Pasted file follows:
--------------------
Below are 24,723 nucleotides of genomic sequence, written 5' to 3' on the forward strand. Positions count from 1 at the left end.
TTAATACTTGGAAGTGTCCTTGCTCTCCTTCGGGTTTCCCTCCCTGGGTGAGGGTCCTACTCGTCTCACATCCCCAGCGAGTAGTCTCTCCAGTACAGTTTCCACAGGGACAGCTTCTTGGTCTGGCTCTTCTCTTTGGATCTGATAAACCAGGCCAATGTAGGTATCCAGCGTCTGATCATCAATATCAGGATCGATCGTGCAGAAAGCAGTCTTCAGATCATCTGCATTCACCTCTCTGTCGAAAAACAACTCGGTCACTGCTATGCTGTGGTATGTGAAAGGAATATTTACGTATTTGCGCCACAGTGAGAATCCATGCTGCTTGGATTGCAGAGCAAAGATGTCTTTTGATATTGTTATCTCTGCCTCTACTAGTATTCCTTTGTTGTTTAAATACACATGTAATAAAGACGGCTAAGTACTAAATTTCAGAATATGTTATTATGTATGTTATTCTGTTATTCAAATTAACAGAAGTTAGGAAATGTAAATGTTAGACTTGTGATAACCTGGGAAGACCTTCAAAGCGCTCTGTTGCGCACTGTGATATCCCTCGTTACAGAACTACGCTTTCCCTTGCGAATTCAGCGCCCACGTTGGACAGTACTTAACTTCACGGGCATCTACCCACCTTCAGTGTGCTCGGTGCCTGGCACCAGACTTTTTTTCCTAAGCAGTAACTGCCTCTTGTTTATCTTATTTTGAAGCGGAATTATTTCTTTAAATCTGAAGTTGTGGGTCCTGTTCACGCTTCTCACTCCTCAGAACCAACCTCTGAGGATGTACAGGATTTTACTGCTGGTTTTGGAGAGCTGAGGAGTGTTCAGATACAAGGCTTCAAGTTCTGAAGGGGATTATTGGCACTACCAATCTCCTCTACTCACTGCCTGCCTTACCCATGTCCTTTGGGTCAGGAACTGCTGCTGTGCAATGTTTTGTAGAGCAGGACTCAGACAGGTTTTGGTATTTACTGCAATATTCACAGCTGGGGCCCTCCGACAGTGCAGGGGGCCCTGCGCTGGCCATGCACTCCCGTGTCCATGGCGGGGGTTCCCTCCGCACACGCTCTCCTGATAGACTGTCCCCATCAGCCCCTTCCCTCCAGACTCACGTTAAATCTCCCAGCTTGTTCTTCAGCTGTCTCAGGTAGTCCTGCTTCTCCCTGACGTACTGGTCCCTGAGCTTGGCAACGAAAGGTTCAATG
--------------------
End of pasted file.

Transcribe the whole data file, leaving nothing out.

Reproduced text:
Below are 24,723 nucleotides of genomic sequence, written 5' to 3' on the forward strand. Positions count from 1 at the left end.
TTAATACTTGGAAGTGTCCTTGCTCTCCTTCGGGTTTCCCTCCCTGGGTGAGGGTCCTACTCGTCTCACATCCCCAGCGAGTAGTCTCTCCAGTACAGTTTCCACAGGGACAGCTTCTTGGTCTGGCTCTTCTCTTTGGATCTGATAAACCAGGCCAATGTAGGTATCCAGCGTCTGATCATCAATATCAGGATCGATCGTGCAGAAAGCAGTCTTCAGATCATCTGCATTCACCTCTCTGTCGAAAAACAACTCGGTCACTGCTATGCTGTGGTATGTGAAAGGAATATTTACGTATTTGCGCCACAGTGAGAATCCATGCTGCTTGGATTGCAGAGCAAAGATGTCTTTTGATATTGTTATCTCTGCCTCTACTAGTATTCCTTTGTTGTTTAAATACACATGTAATAAAGACGGCTAAGTACTAAATTTCAGAATATGTTATTATGTATGTTATTCTGTTATTCAAATTAACAGAAGTTAGGAAATGTAAATGTTAGACTTGTGATAACCTGGGAAGACCTTCAAAGCGCTCTGTTGCGCACTGTGATATCCCTCGTTACAGAACTACGCTTTCCCTTGCGAATTCAGCGCCCACGTTGGACAGTACTTAACTTCACGGGCATCTACCCACCTTCAGTGTGCTCGGTGCCTGGCACCAGACTTTTTTTCCTAAGCAGTAACTGCCTCTTGTTTATCTTATTTTGAAGCGGAATTATTTCTTTAAATCTGAAGTTGTGGGTCCTGTTCACGCTTCTCACTCCTCAGAACCAACCTCTGAGGATGTACAGGATTTTACTGCTGGTTTTGGAGAGCTGAGGAGTGTTCAGATACAAGGCTTCAAGTTCTGAAGGGGATTATTGGCACTACCAATCTCCTCTACTCACTGCCTGCCTTACCCATGTCCTTTGGGTCAGGAACTGCTGCTGTGCAATGTTTTGTAGAGCAGGACTCAGACAGGTTTTGGTATTTACTGCAATATTCACAGCTGGGGCCCTCCGACAGTGCAGGGGGCCCTGCGCTGGCCATGCACTCCCGTGTCCATGGCGGGGGTTCCCTCCGCACACGCTCTCCTGATAGACTGTCCCCATCAGCCCCTTCCCTCCAGACTCACGTTAAATCTCCCAGCTTGTTCTTCAGCTGTCTCAGGTAGTCCTGCTTCTCCCTGACGTACTGGTCCCTGAGCTTGGCAACGAAAGGTTCAATG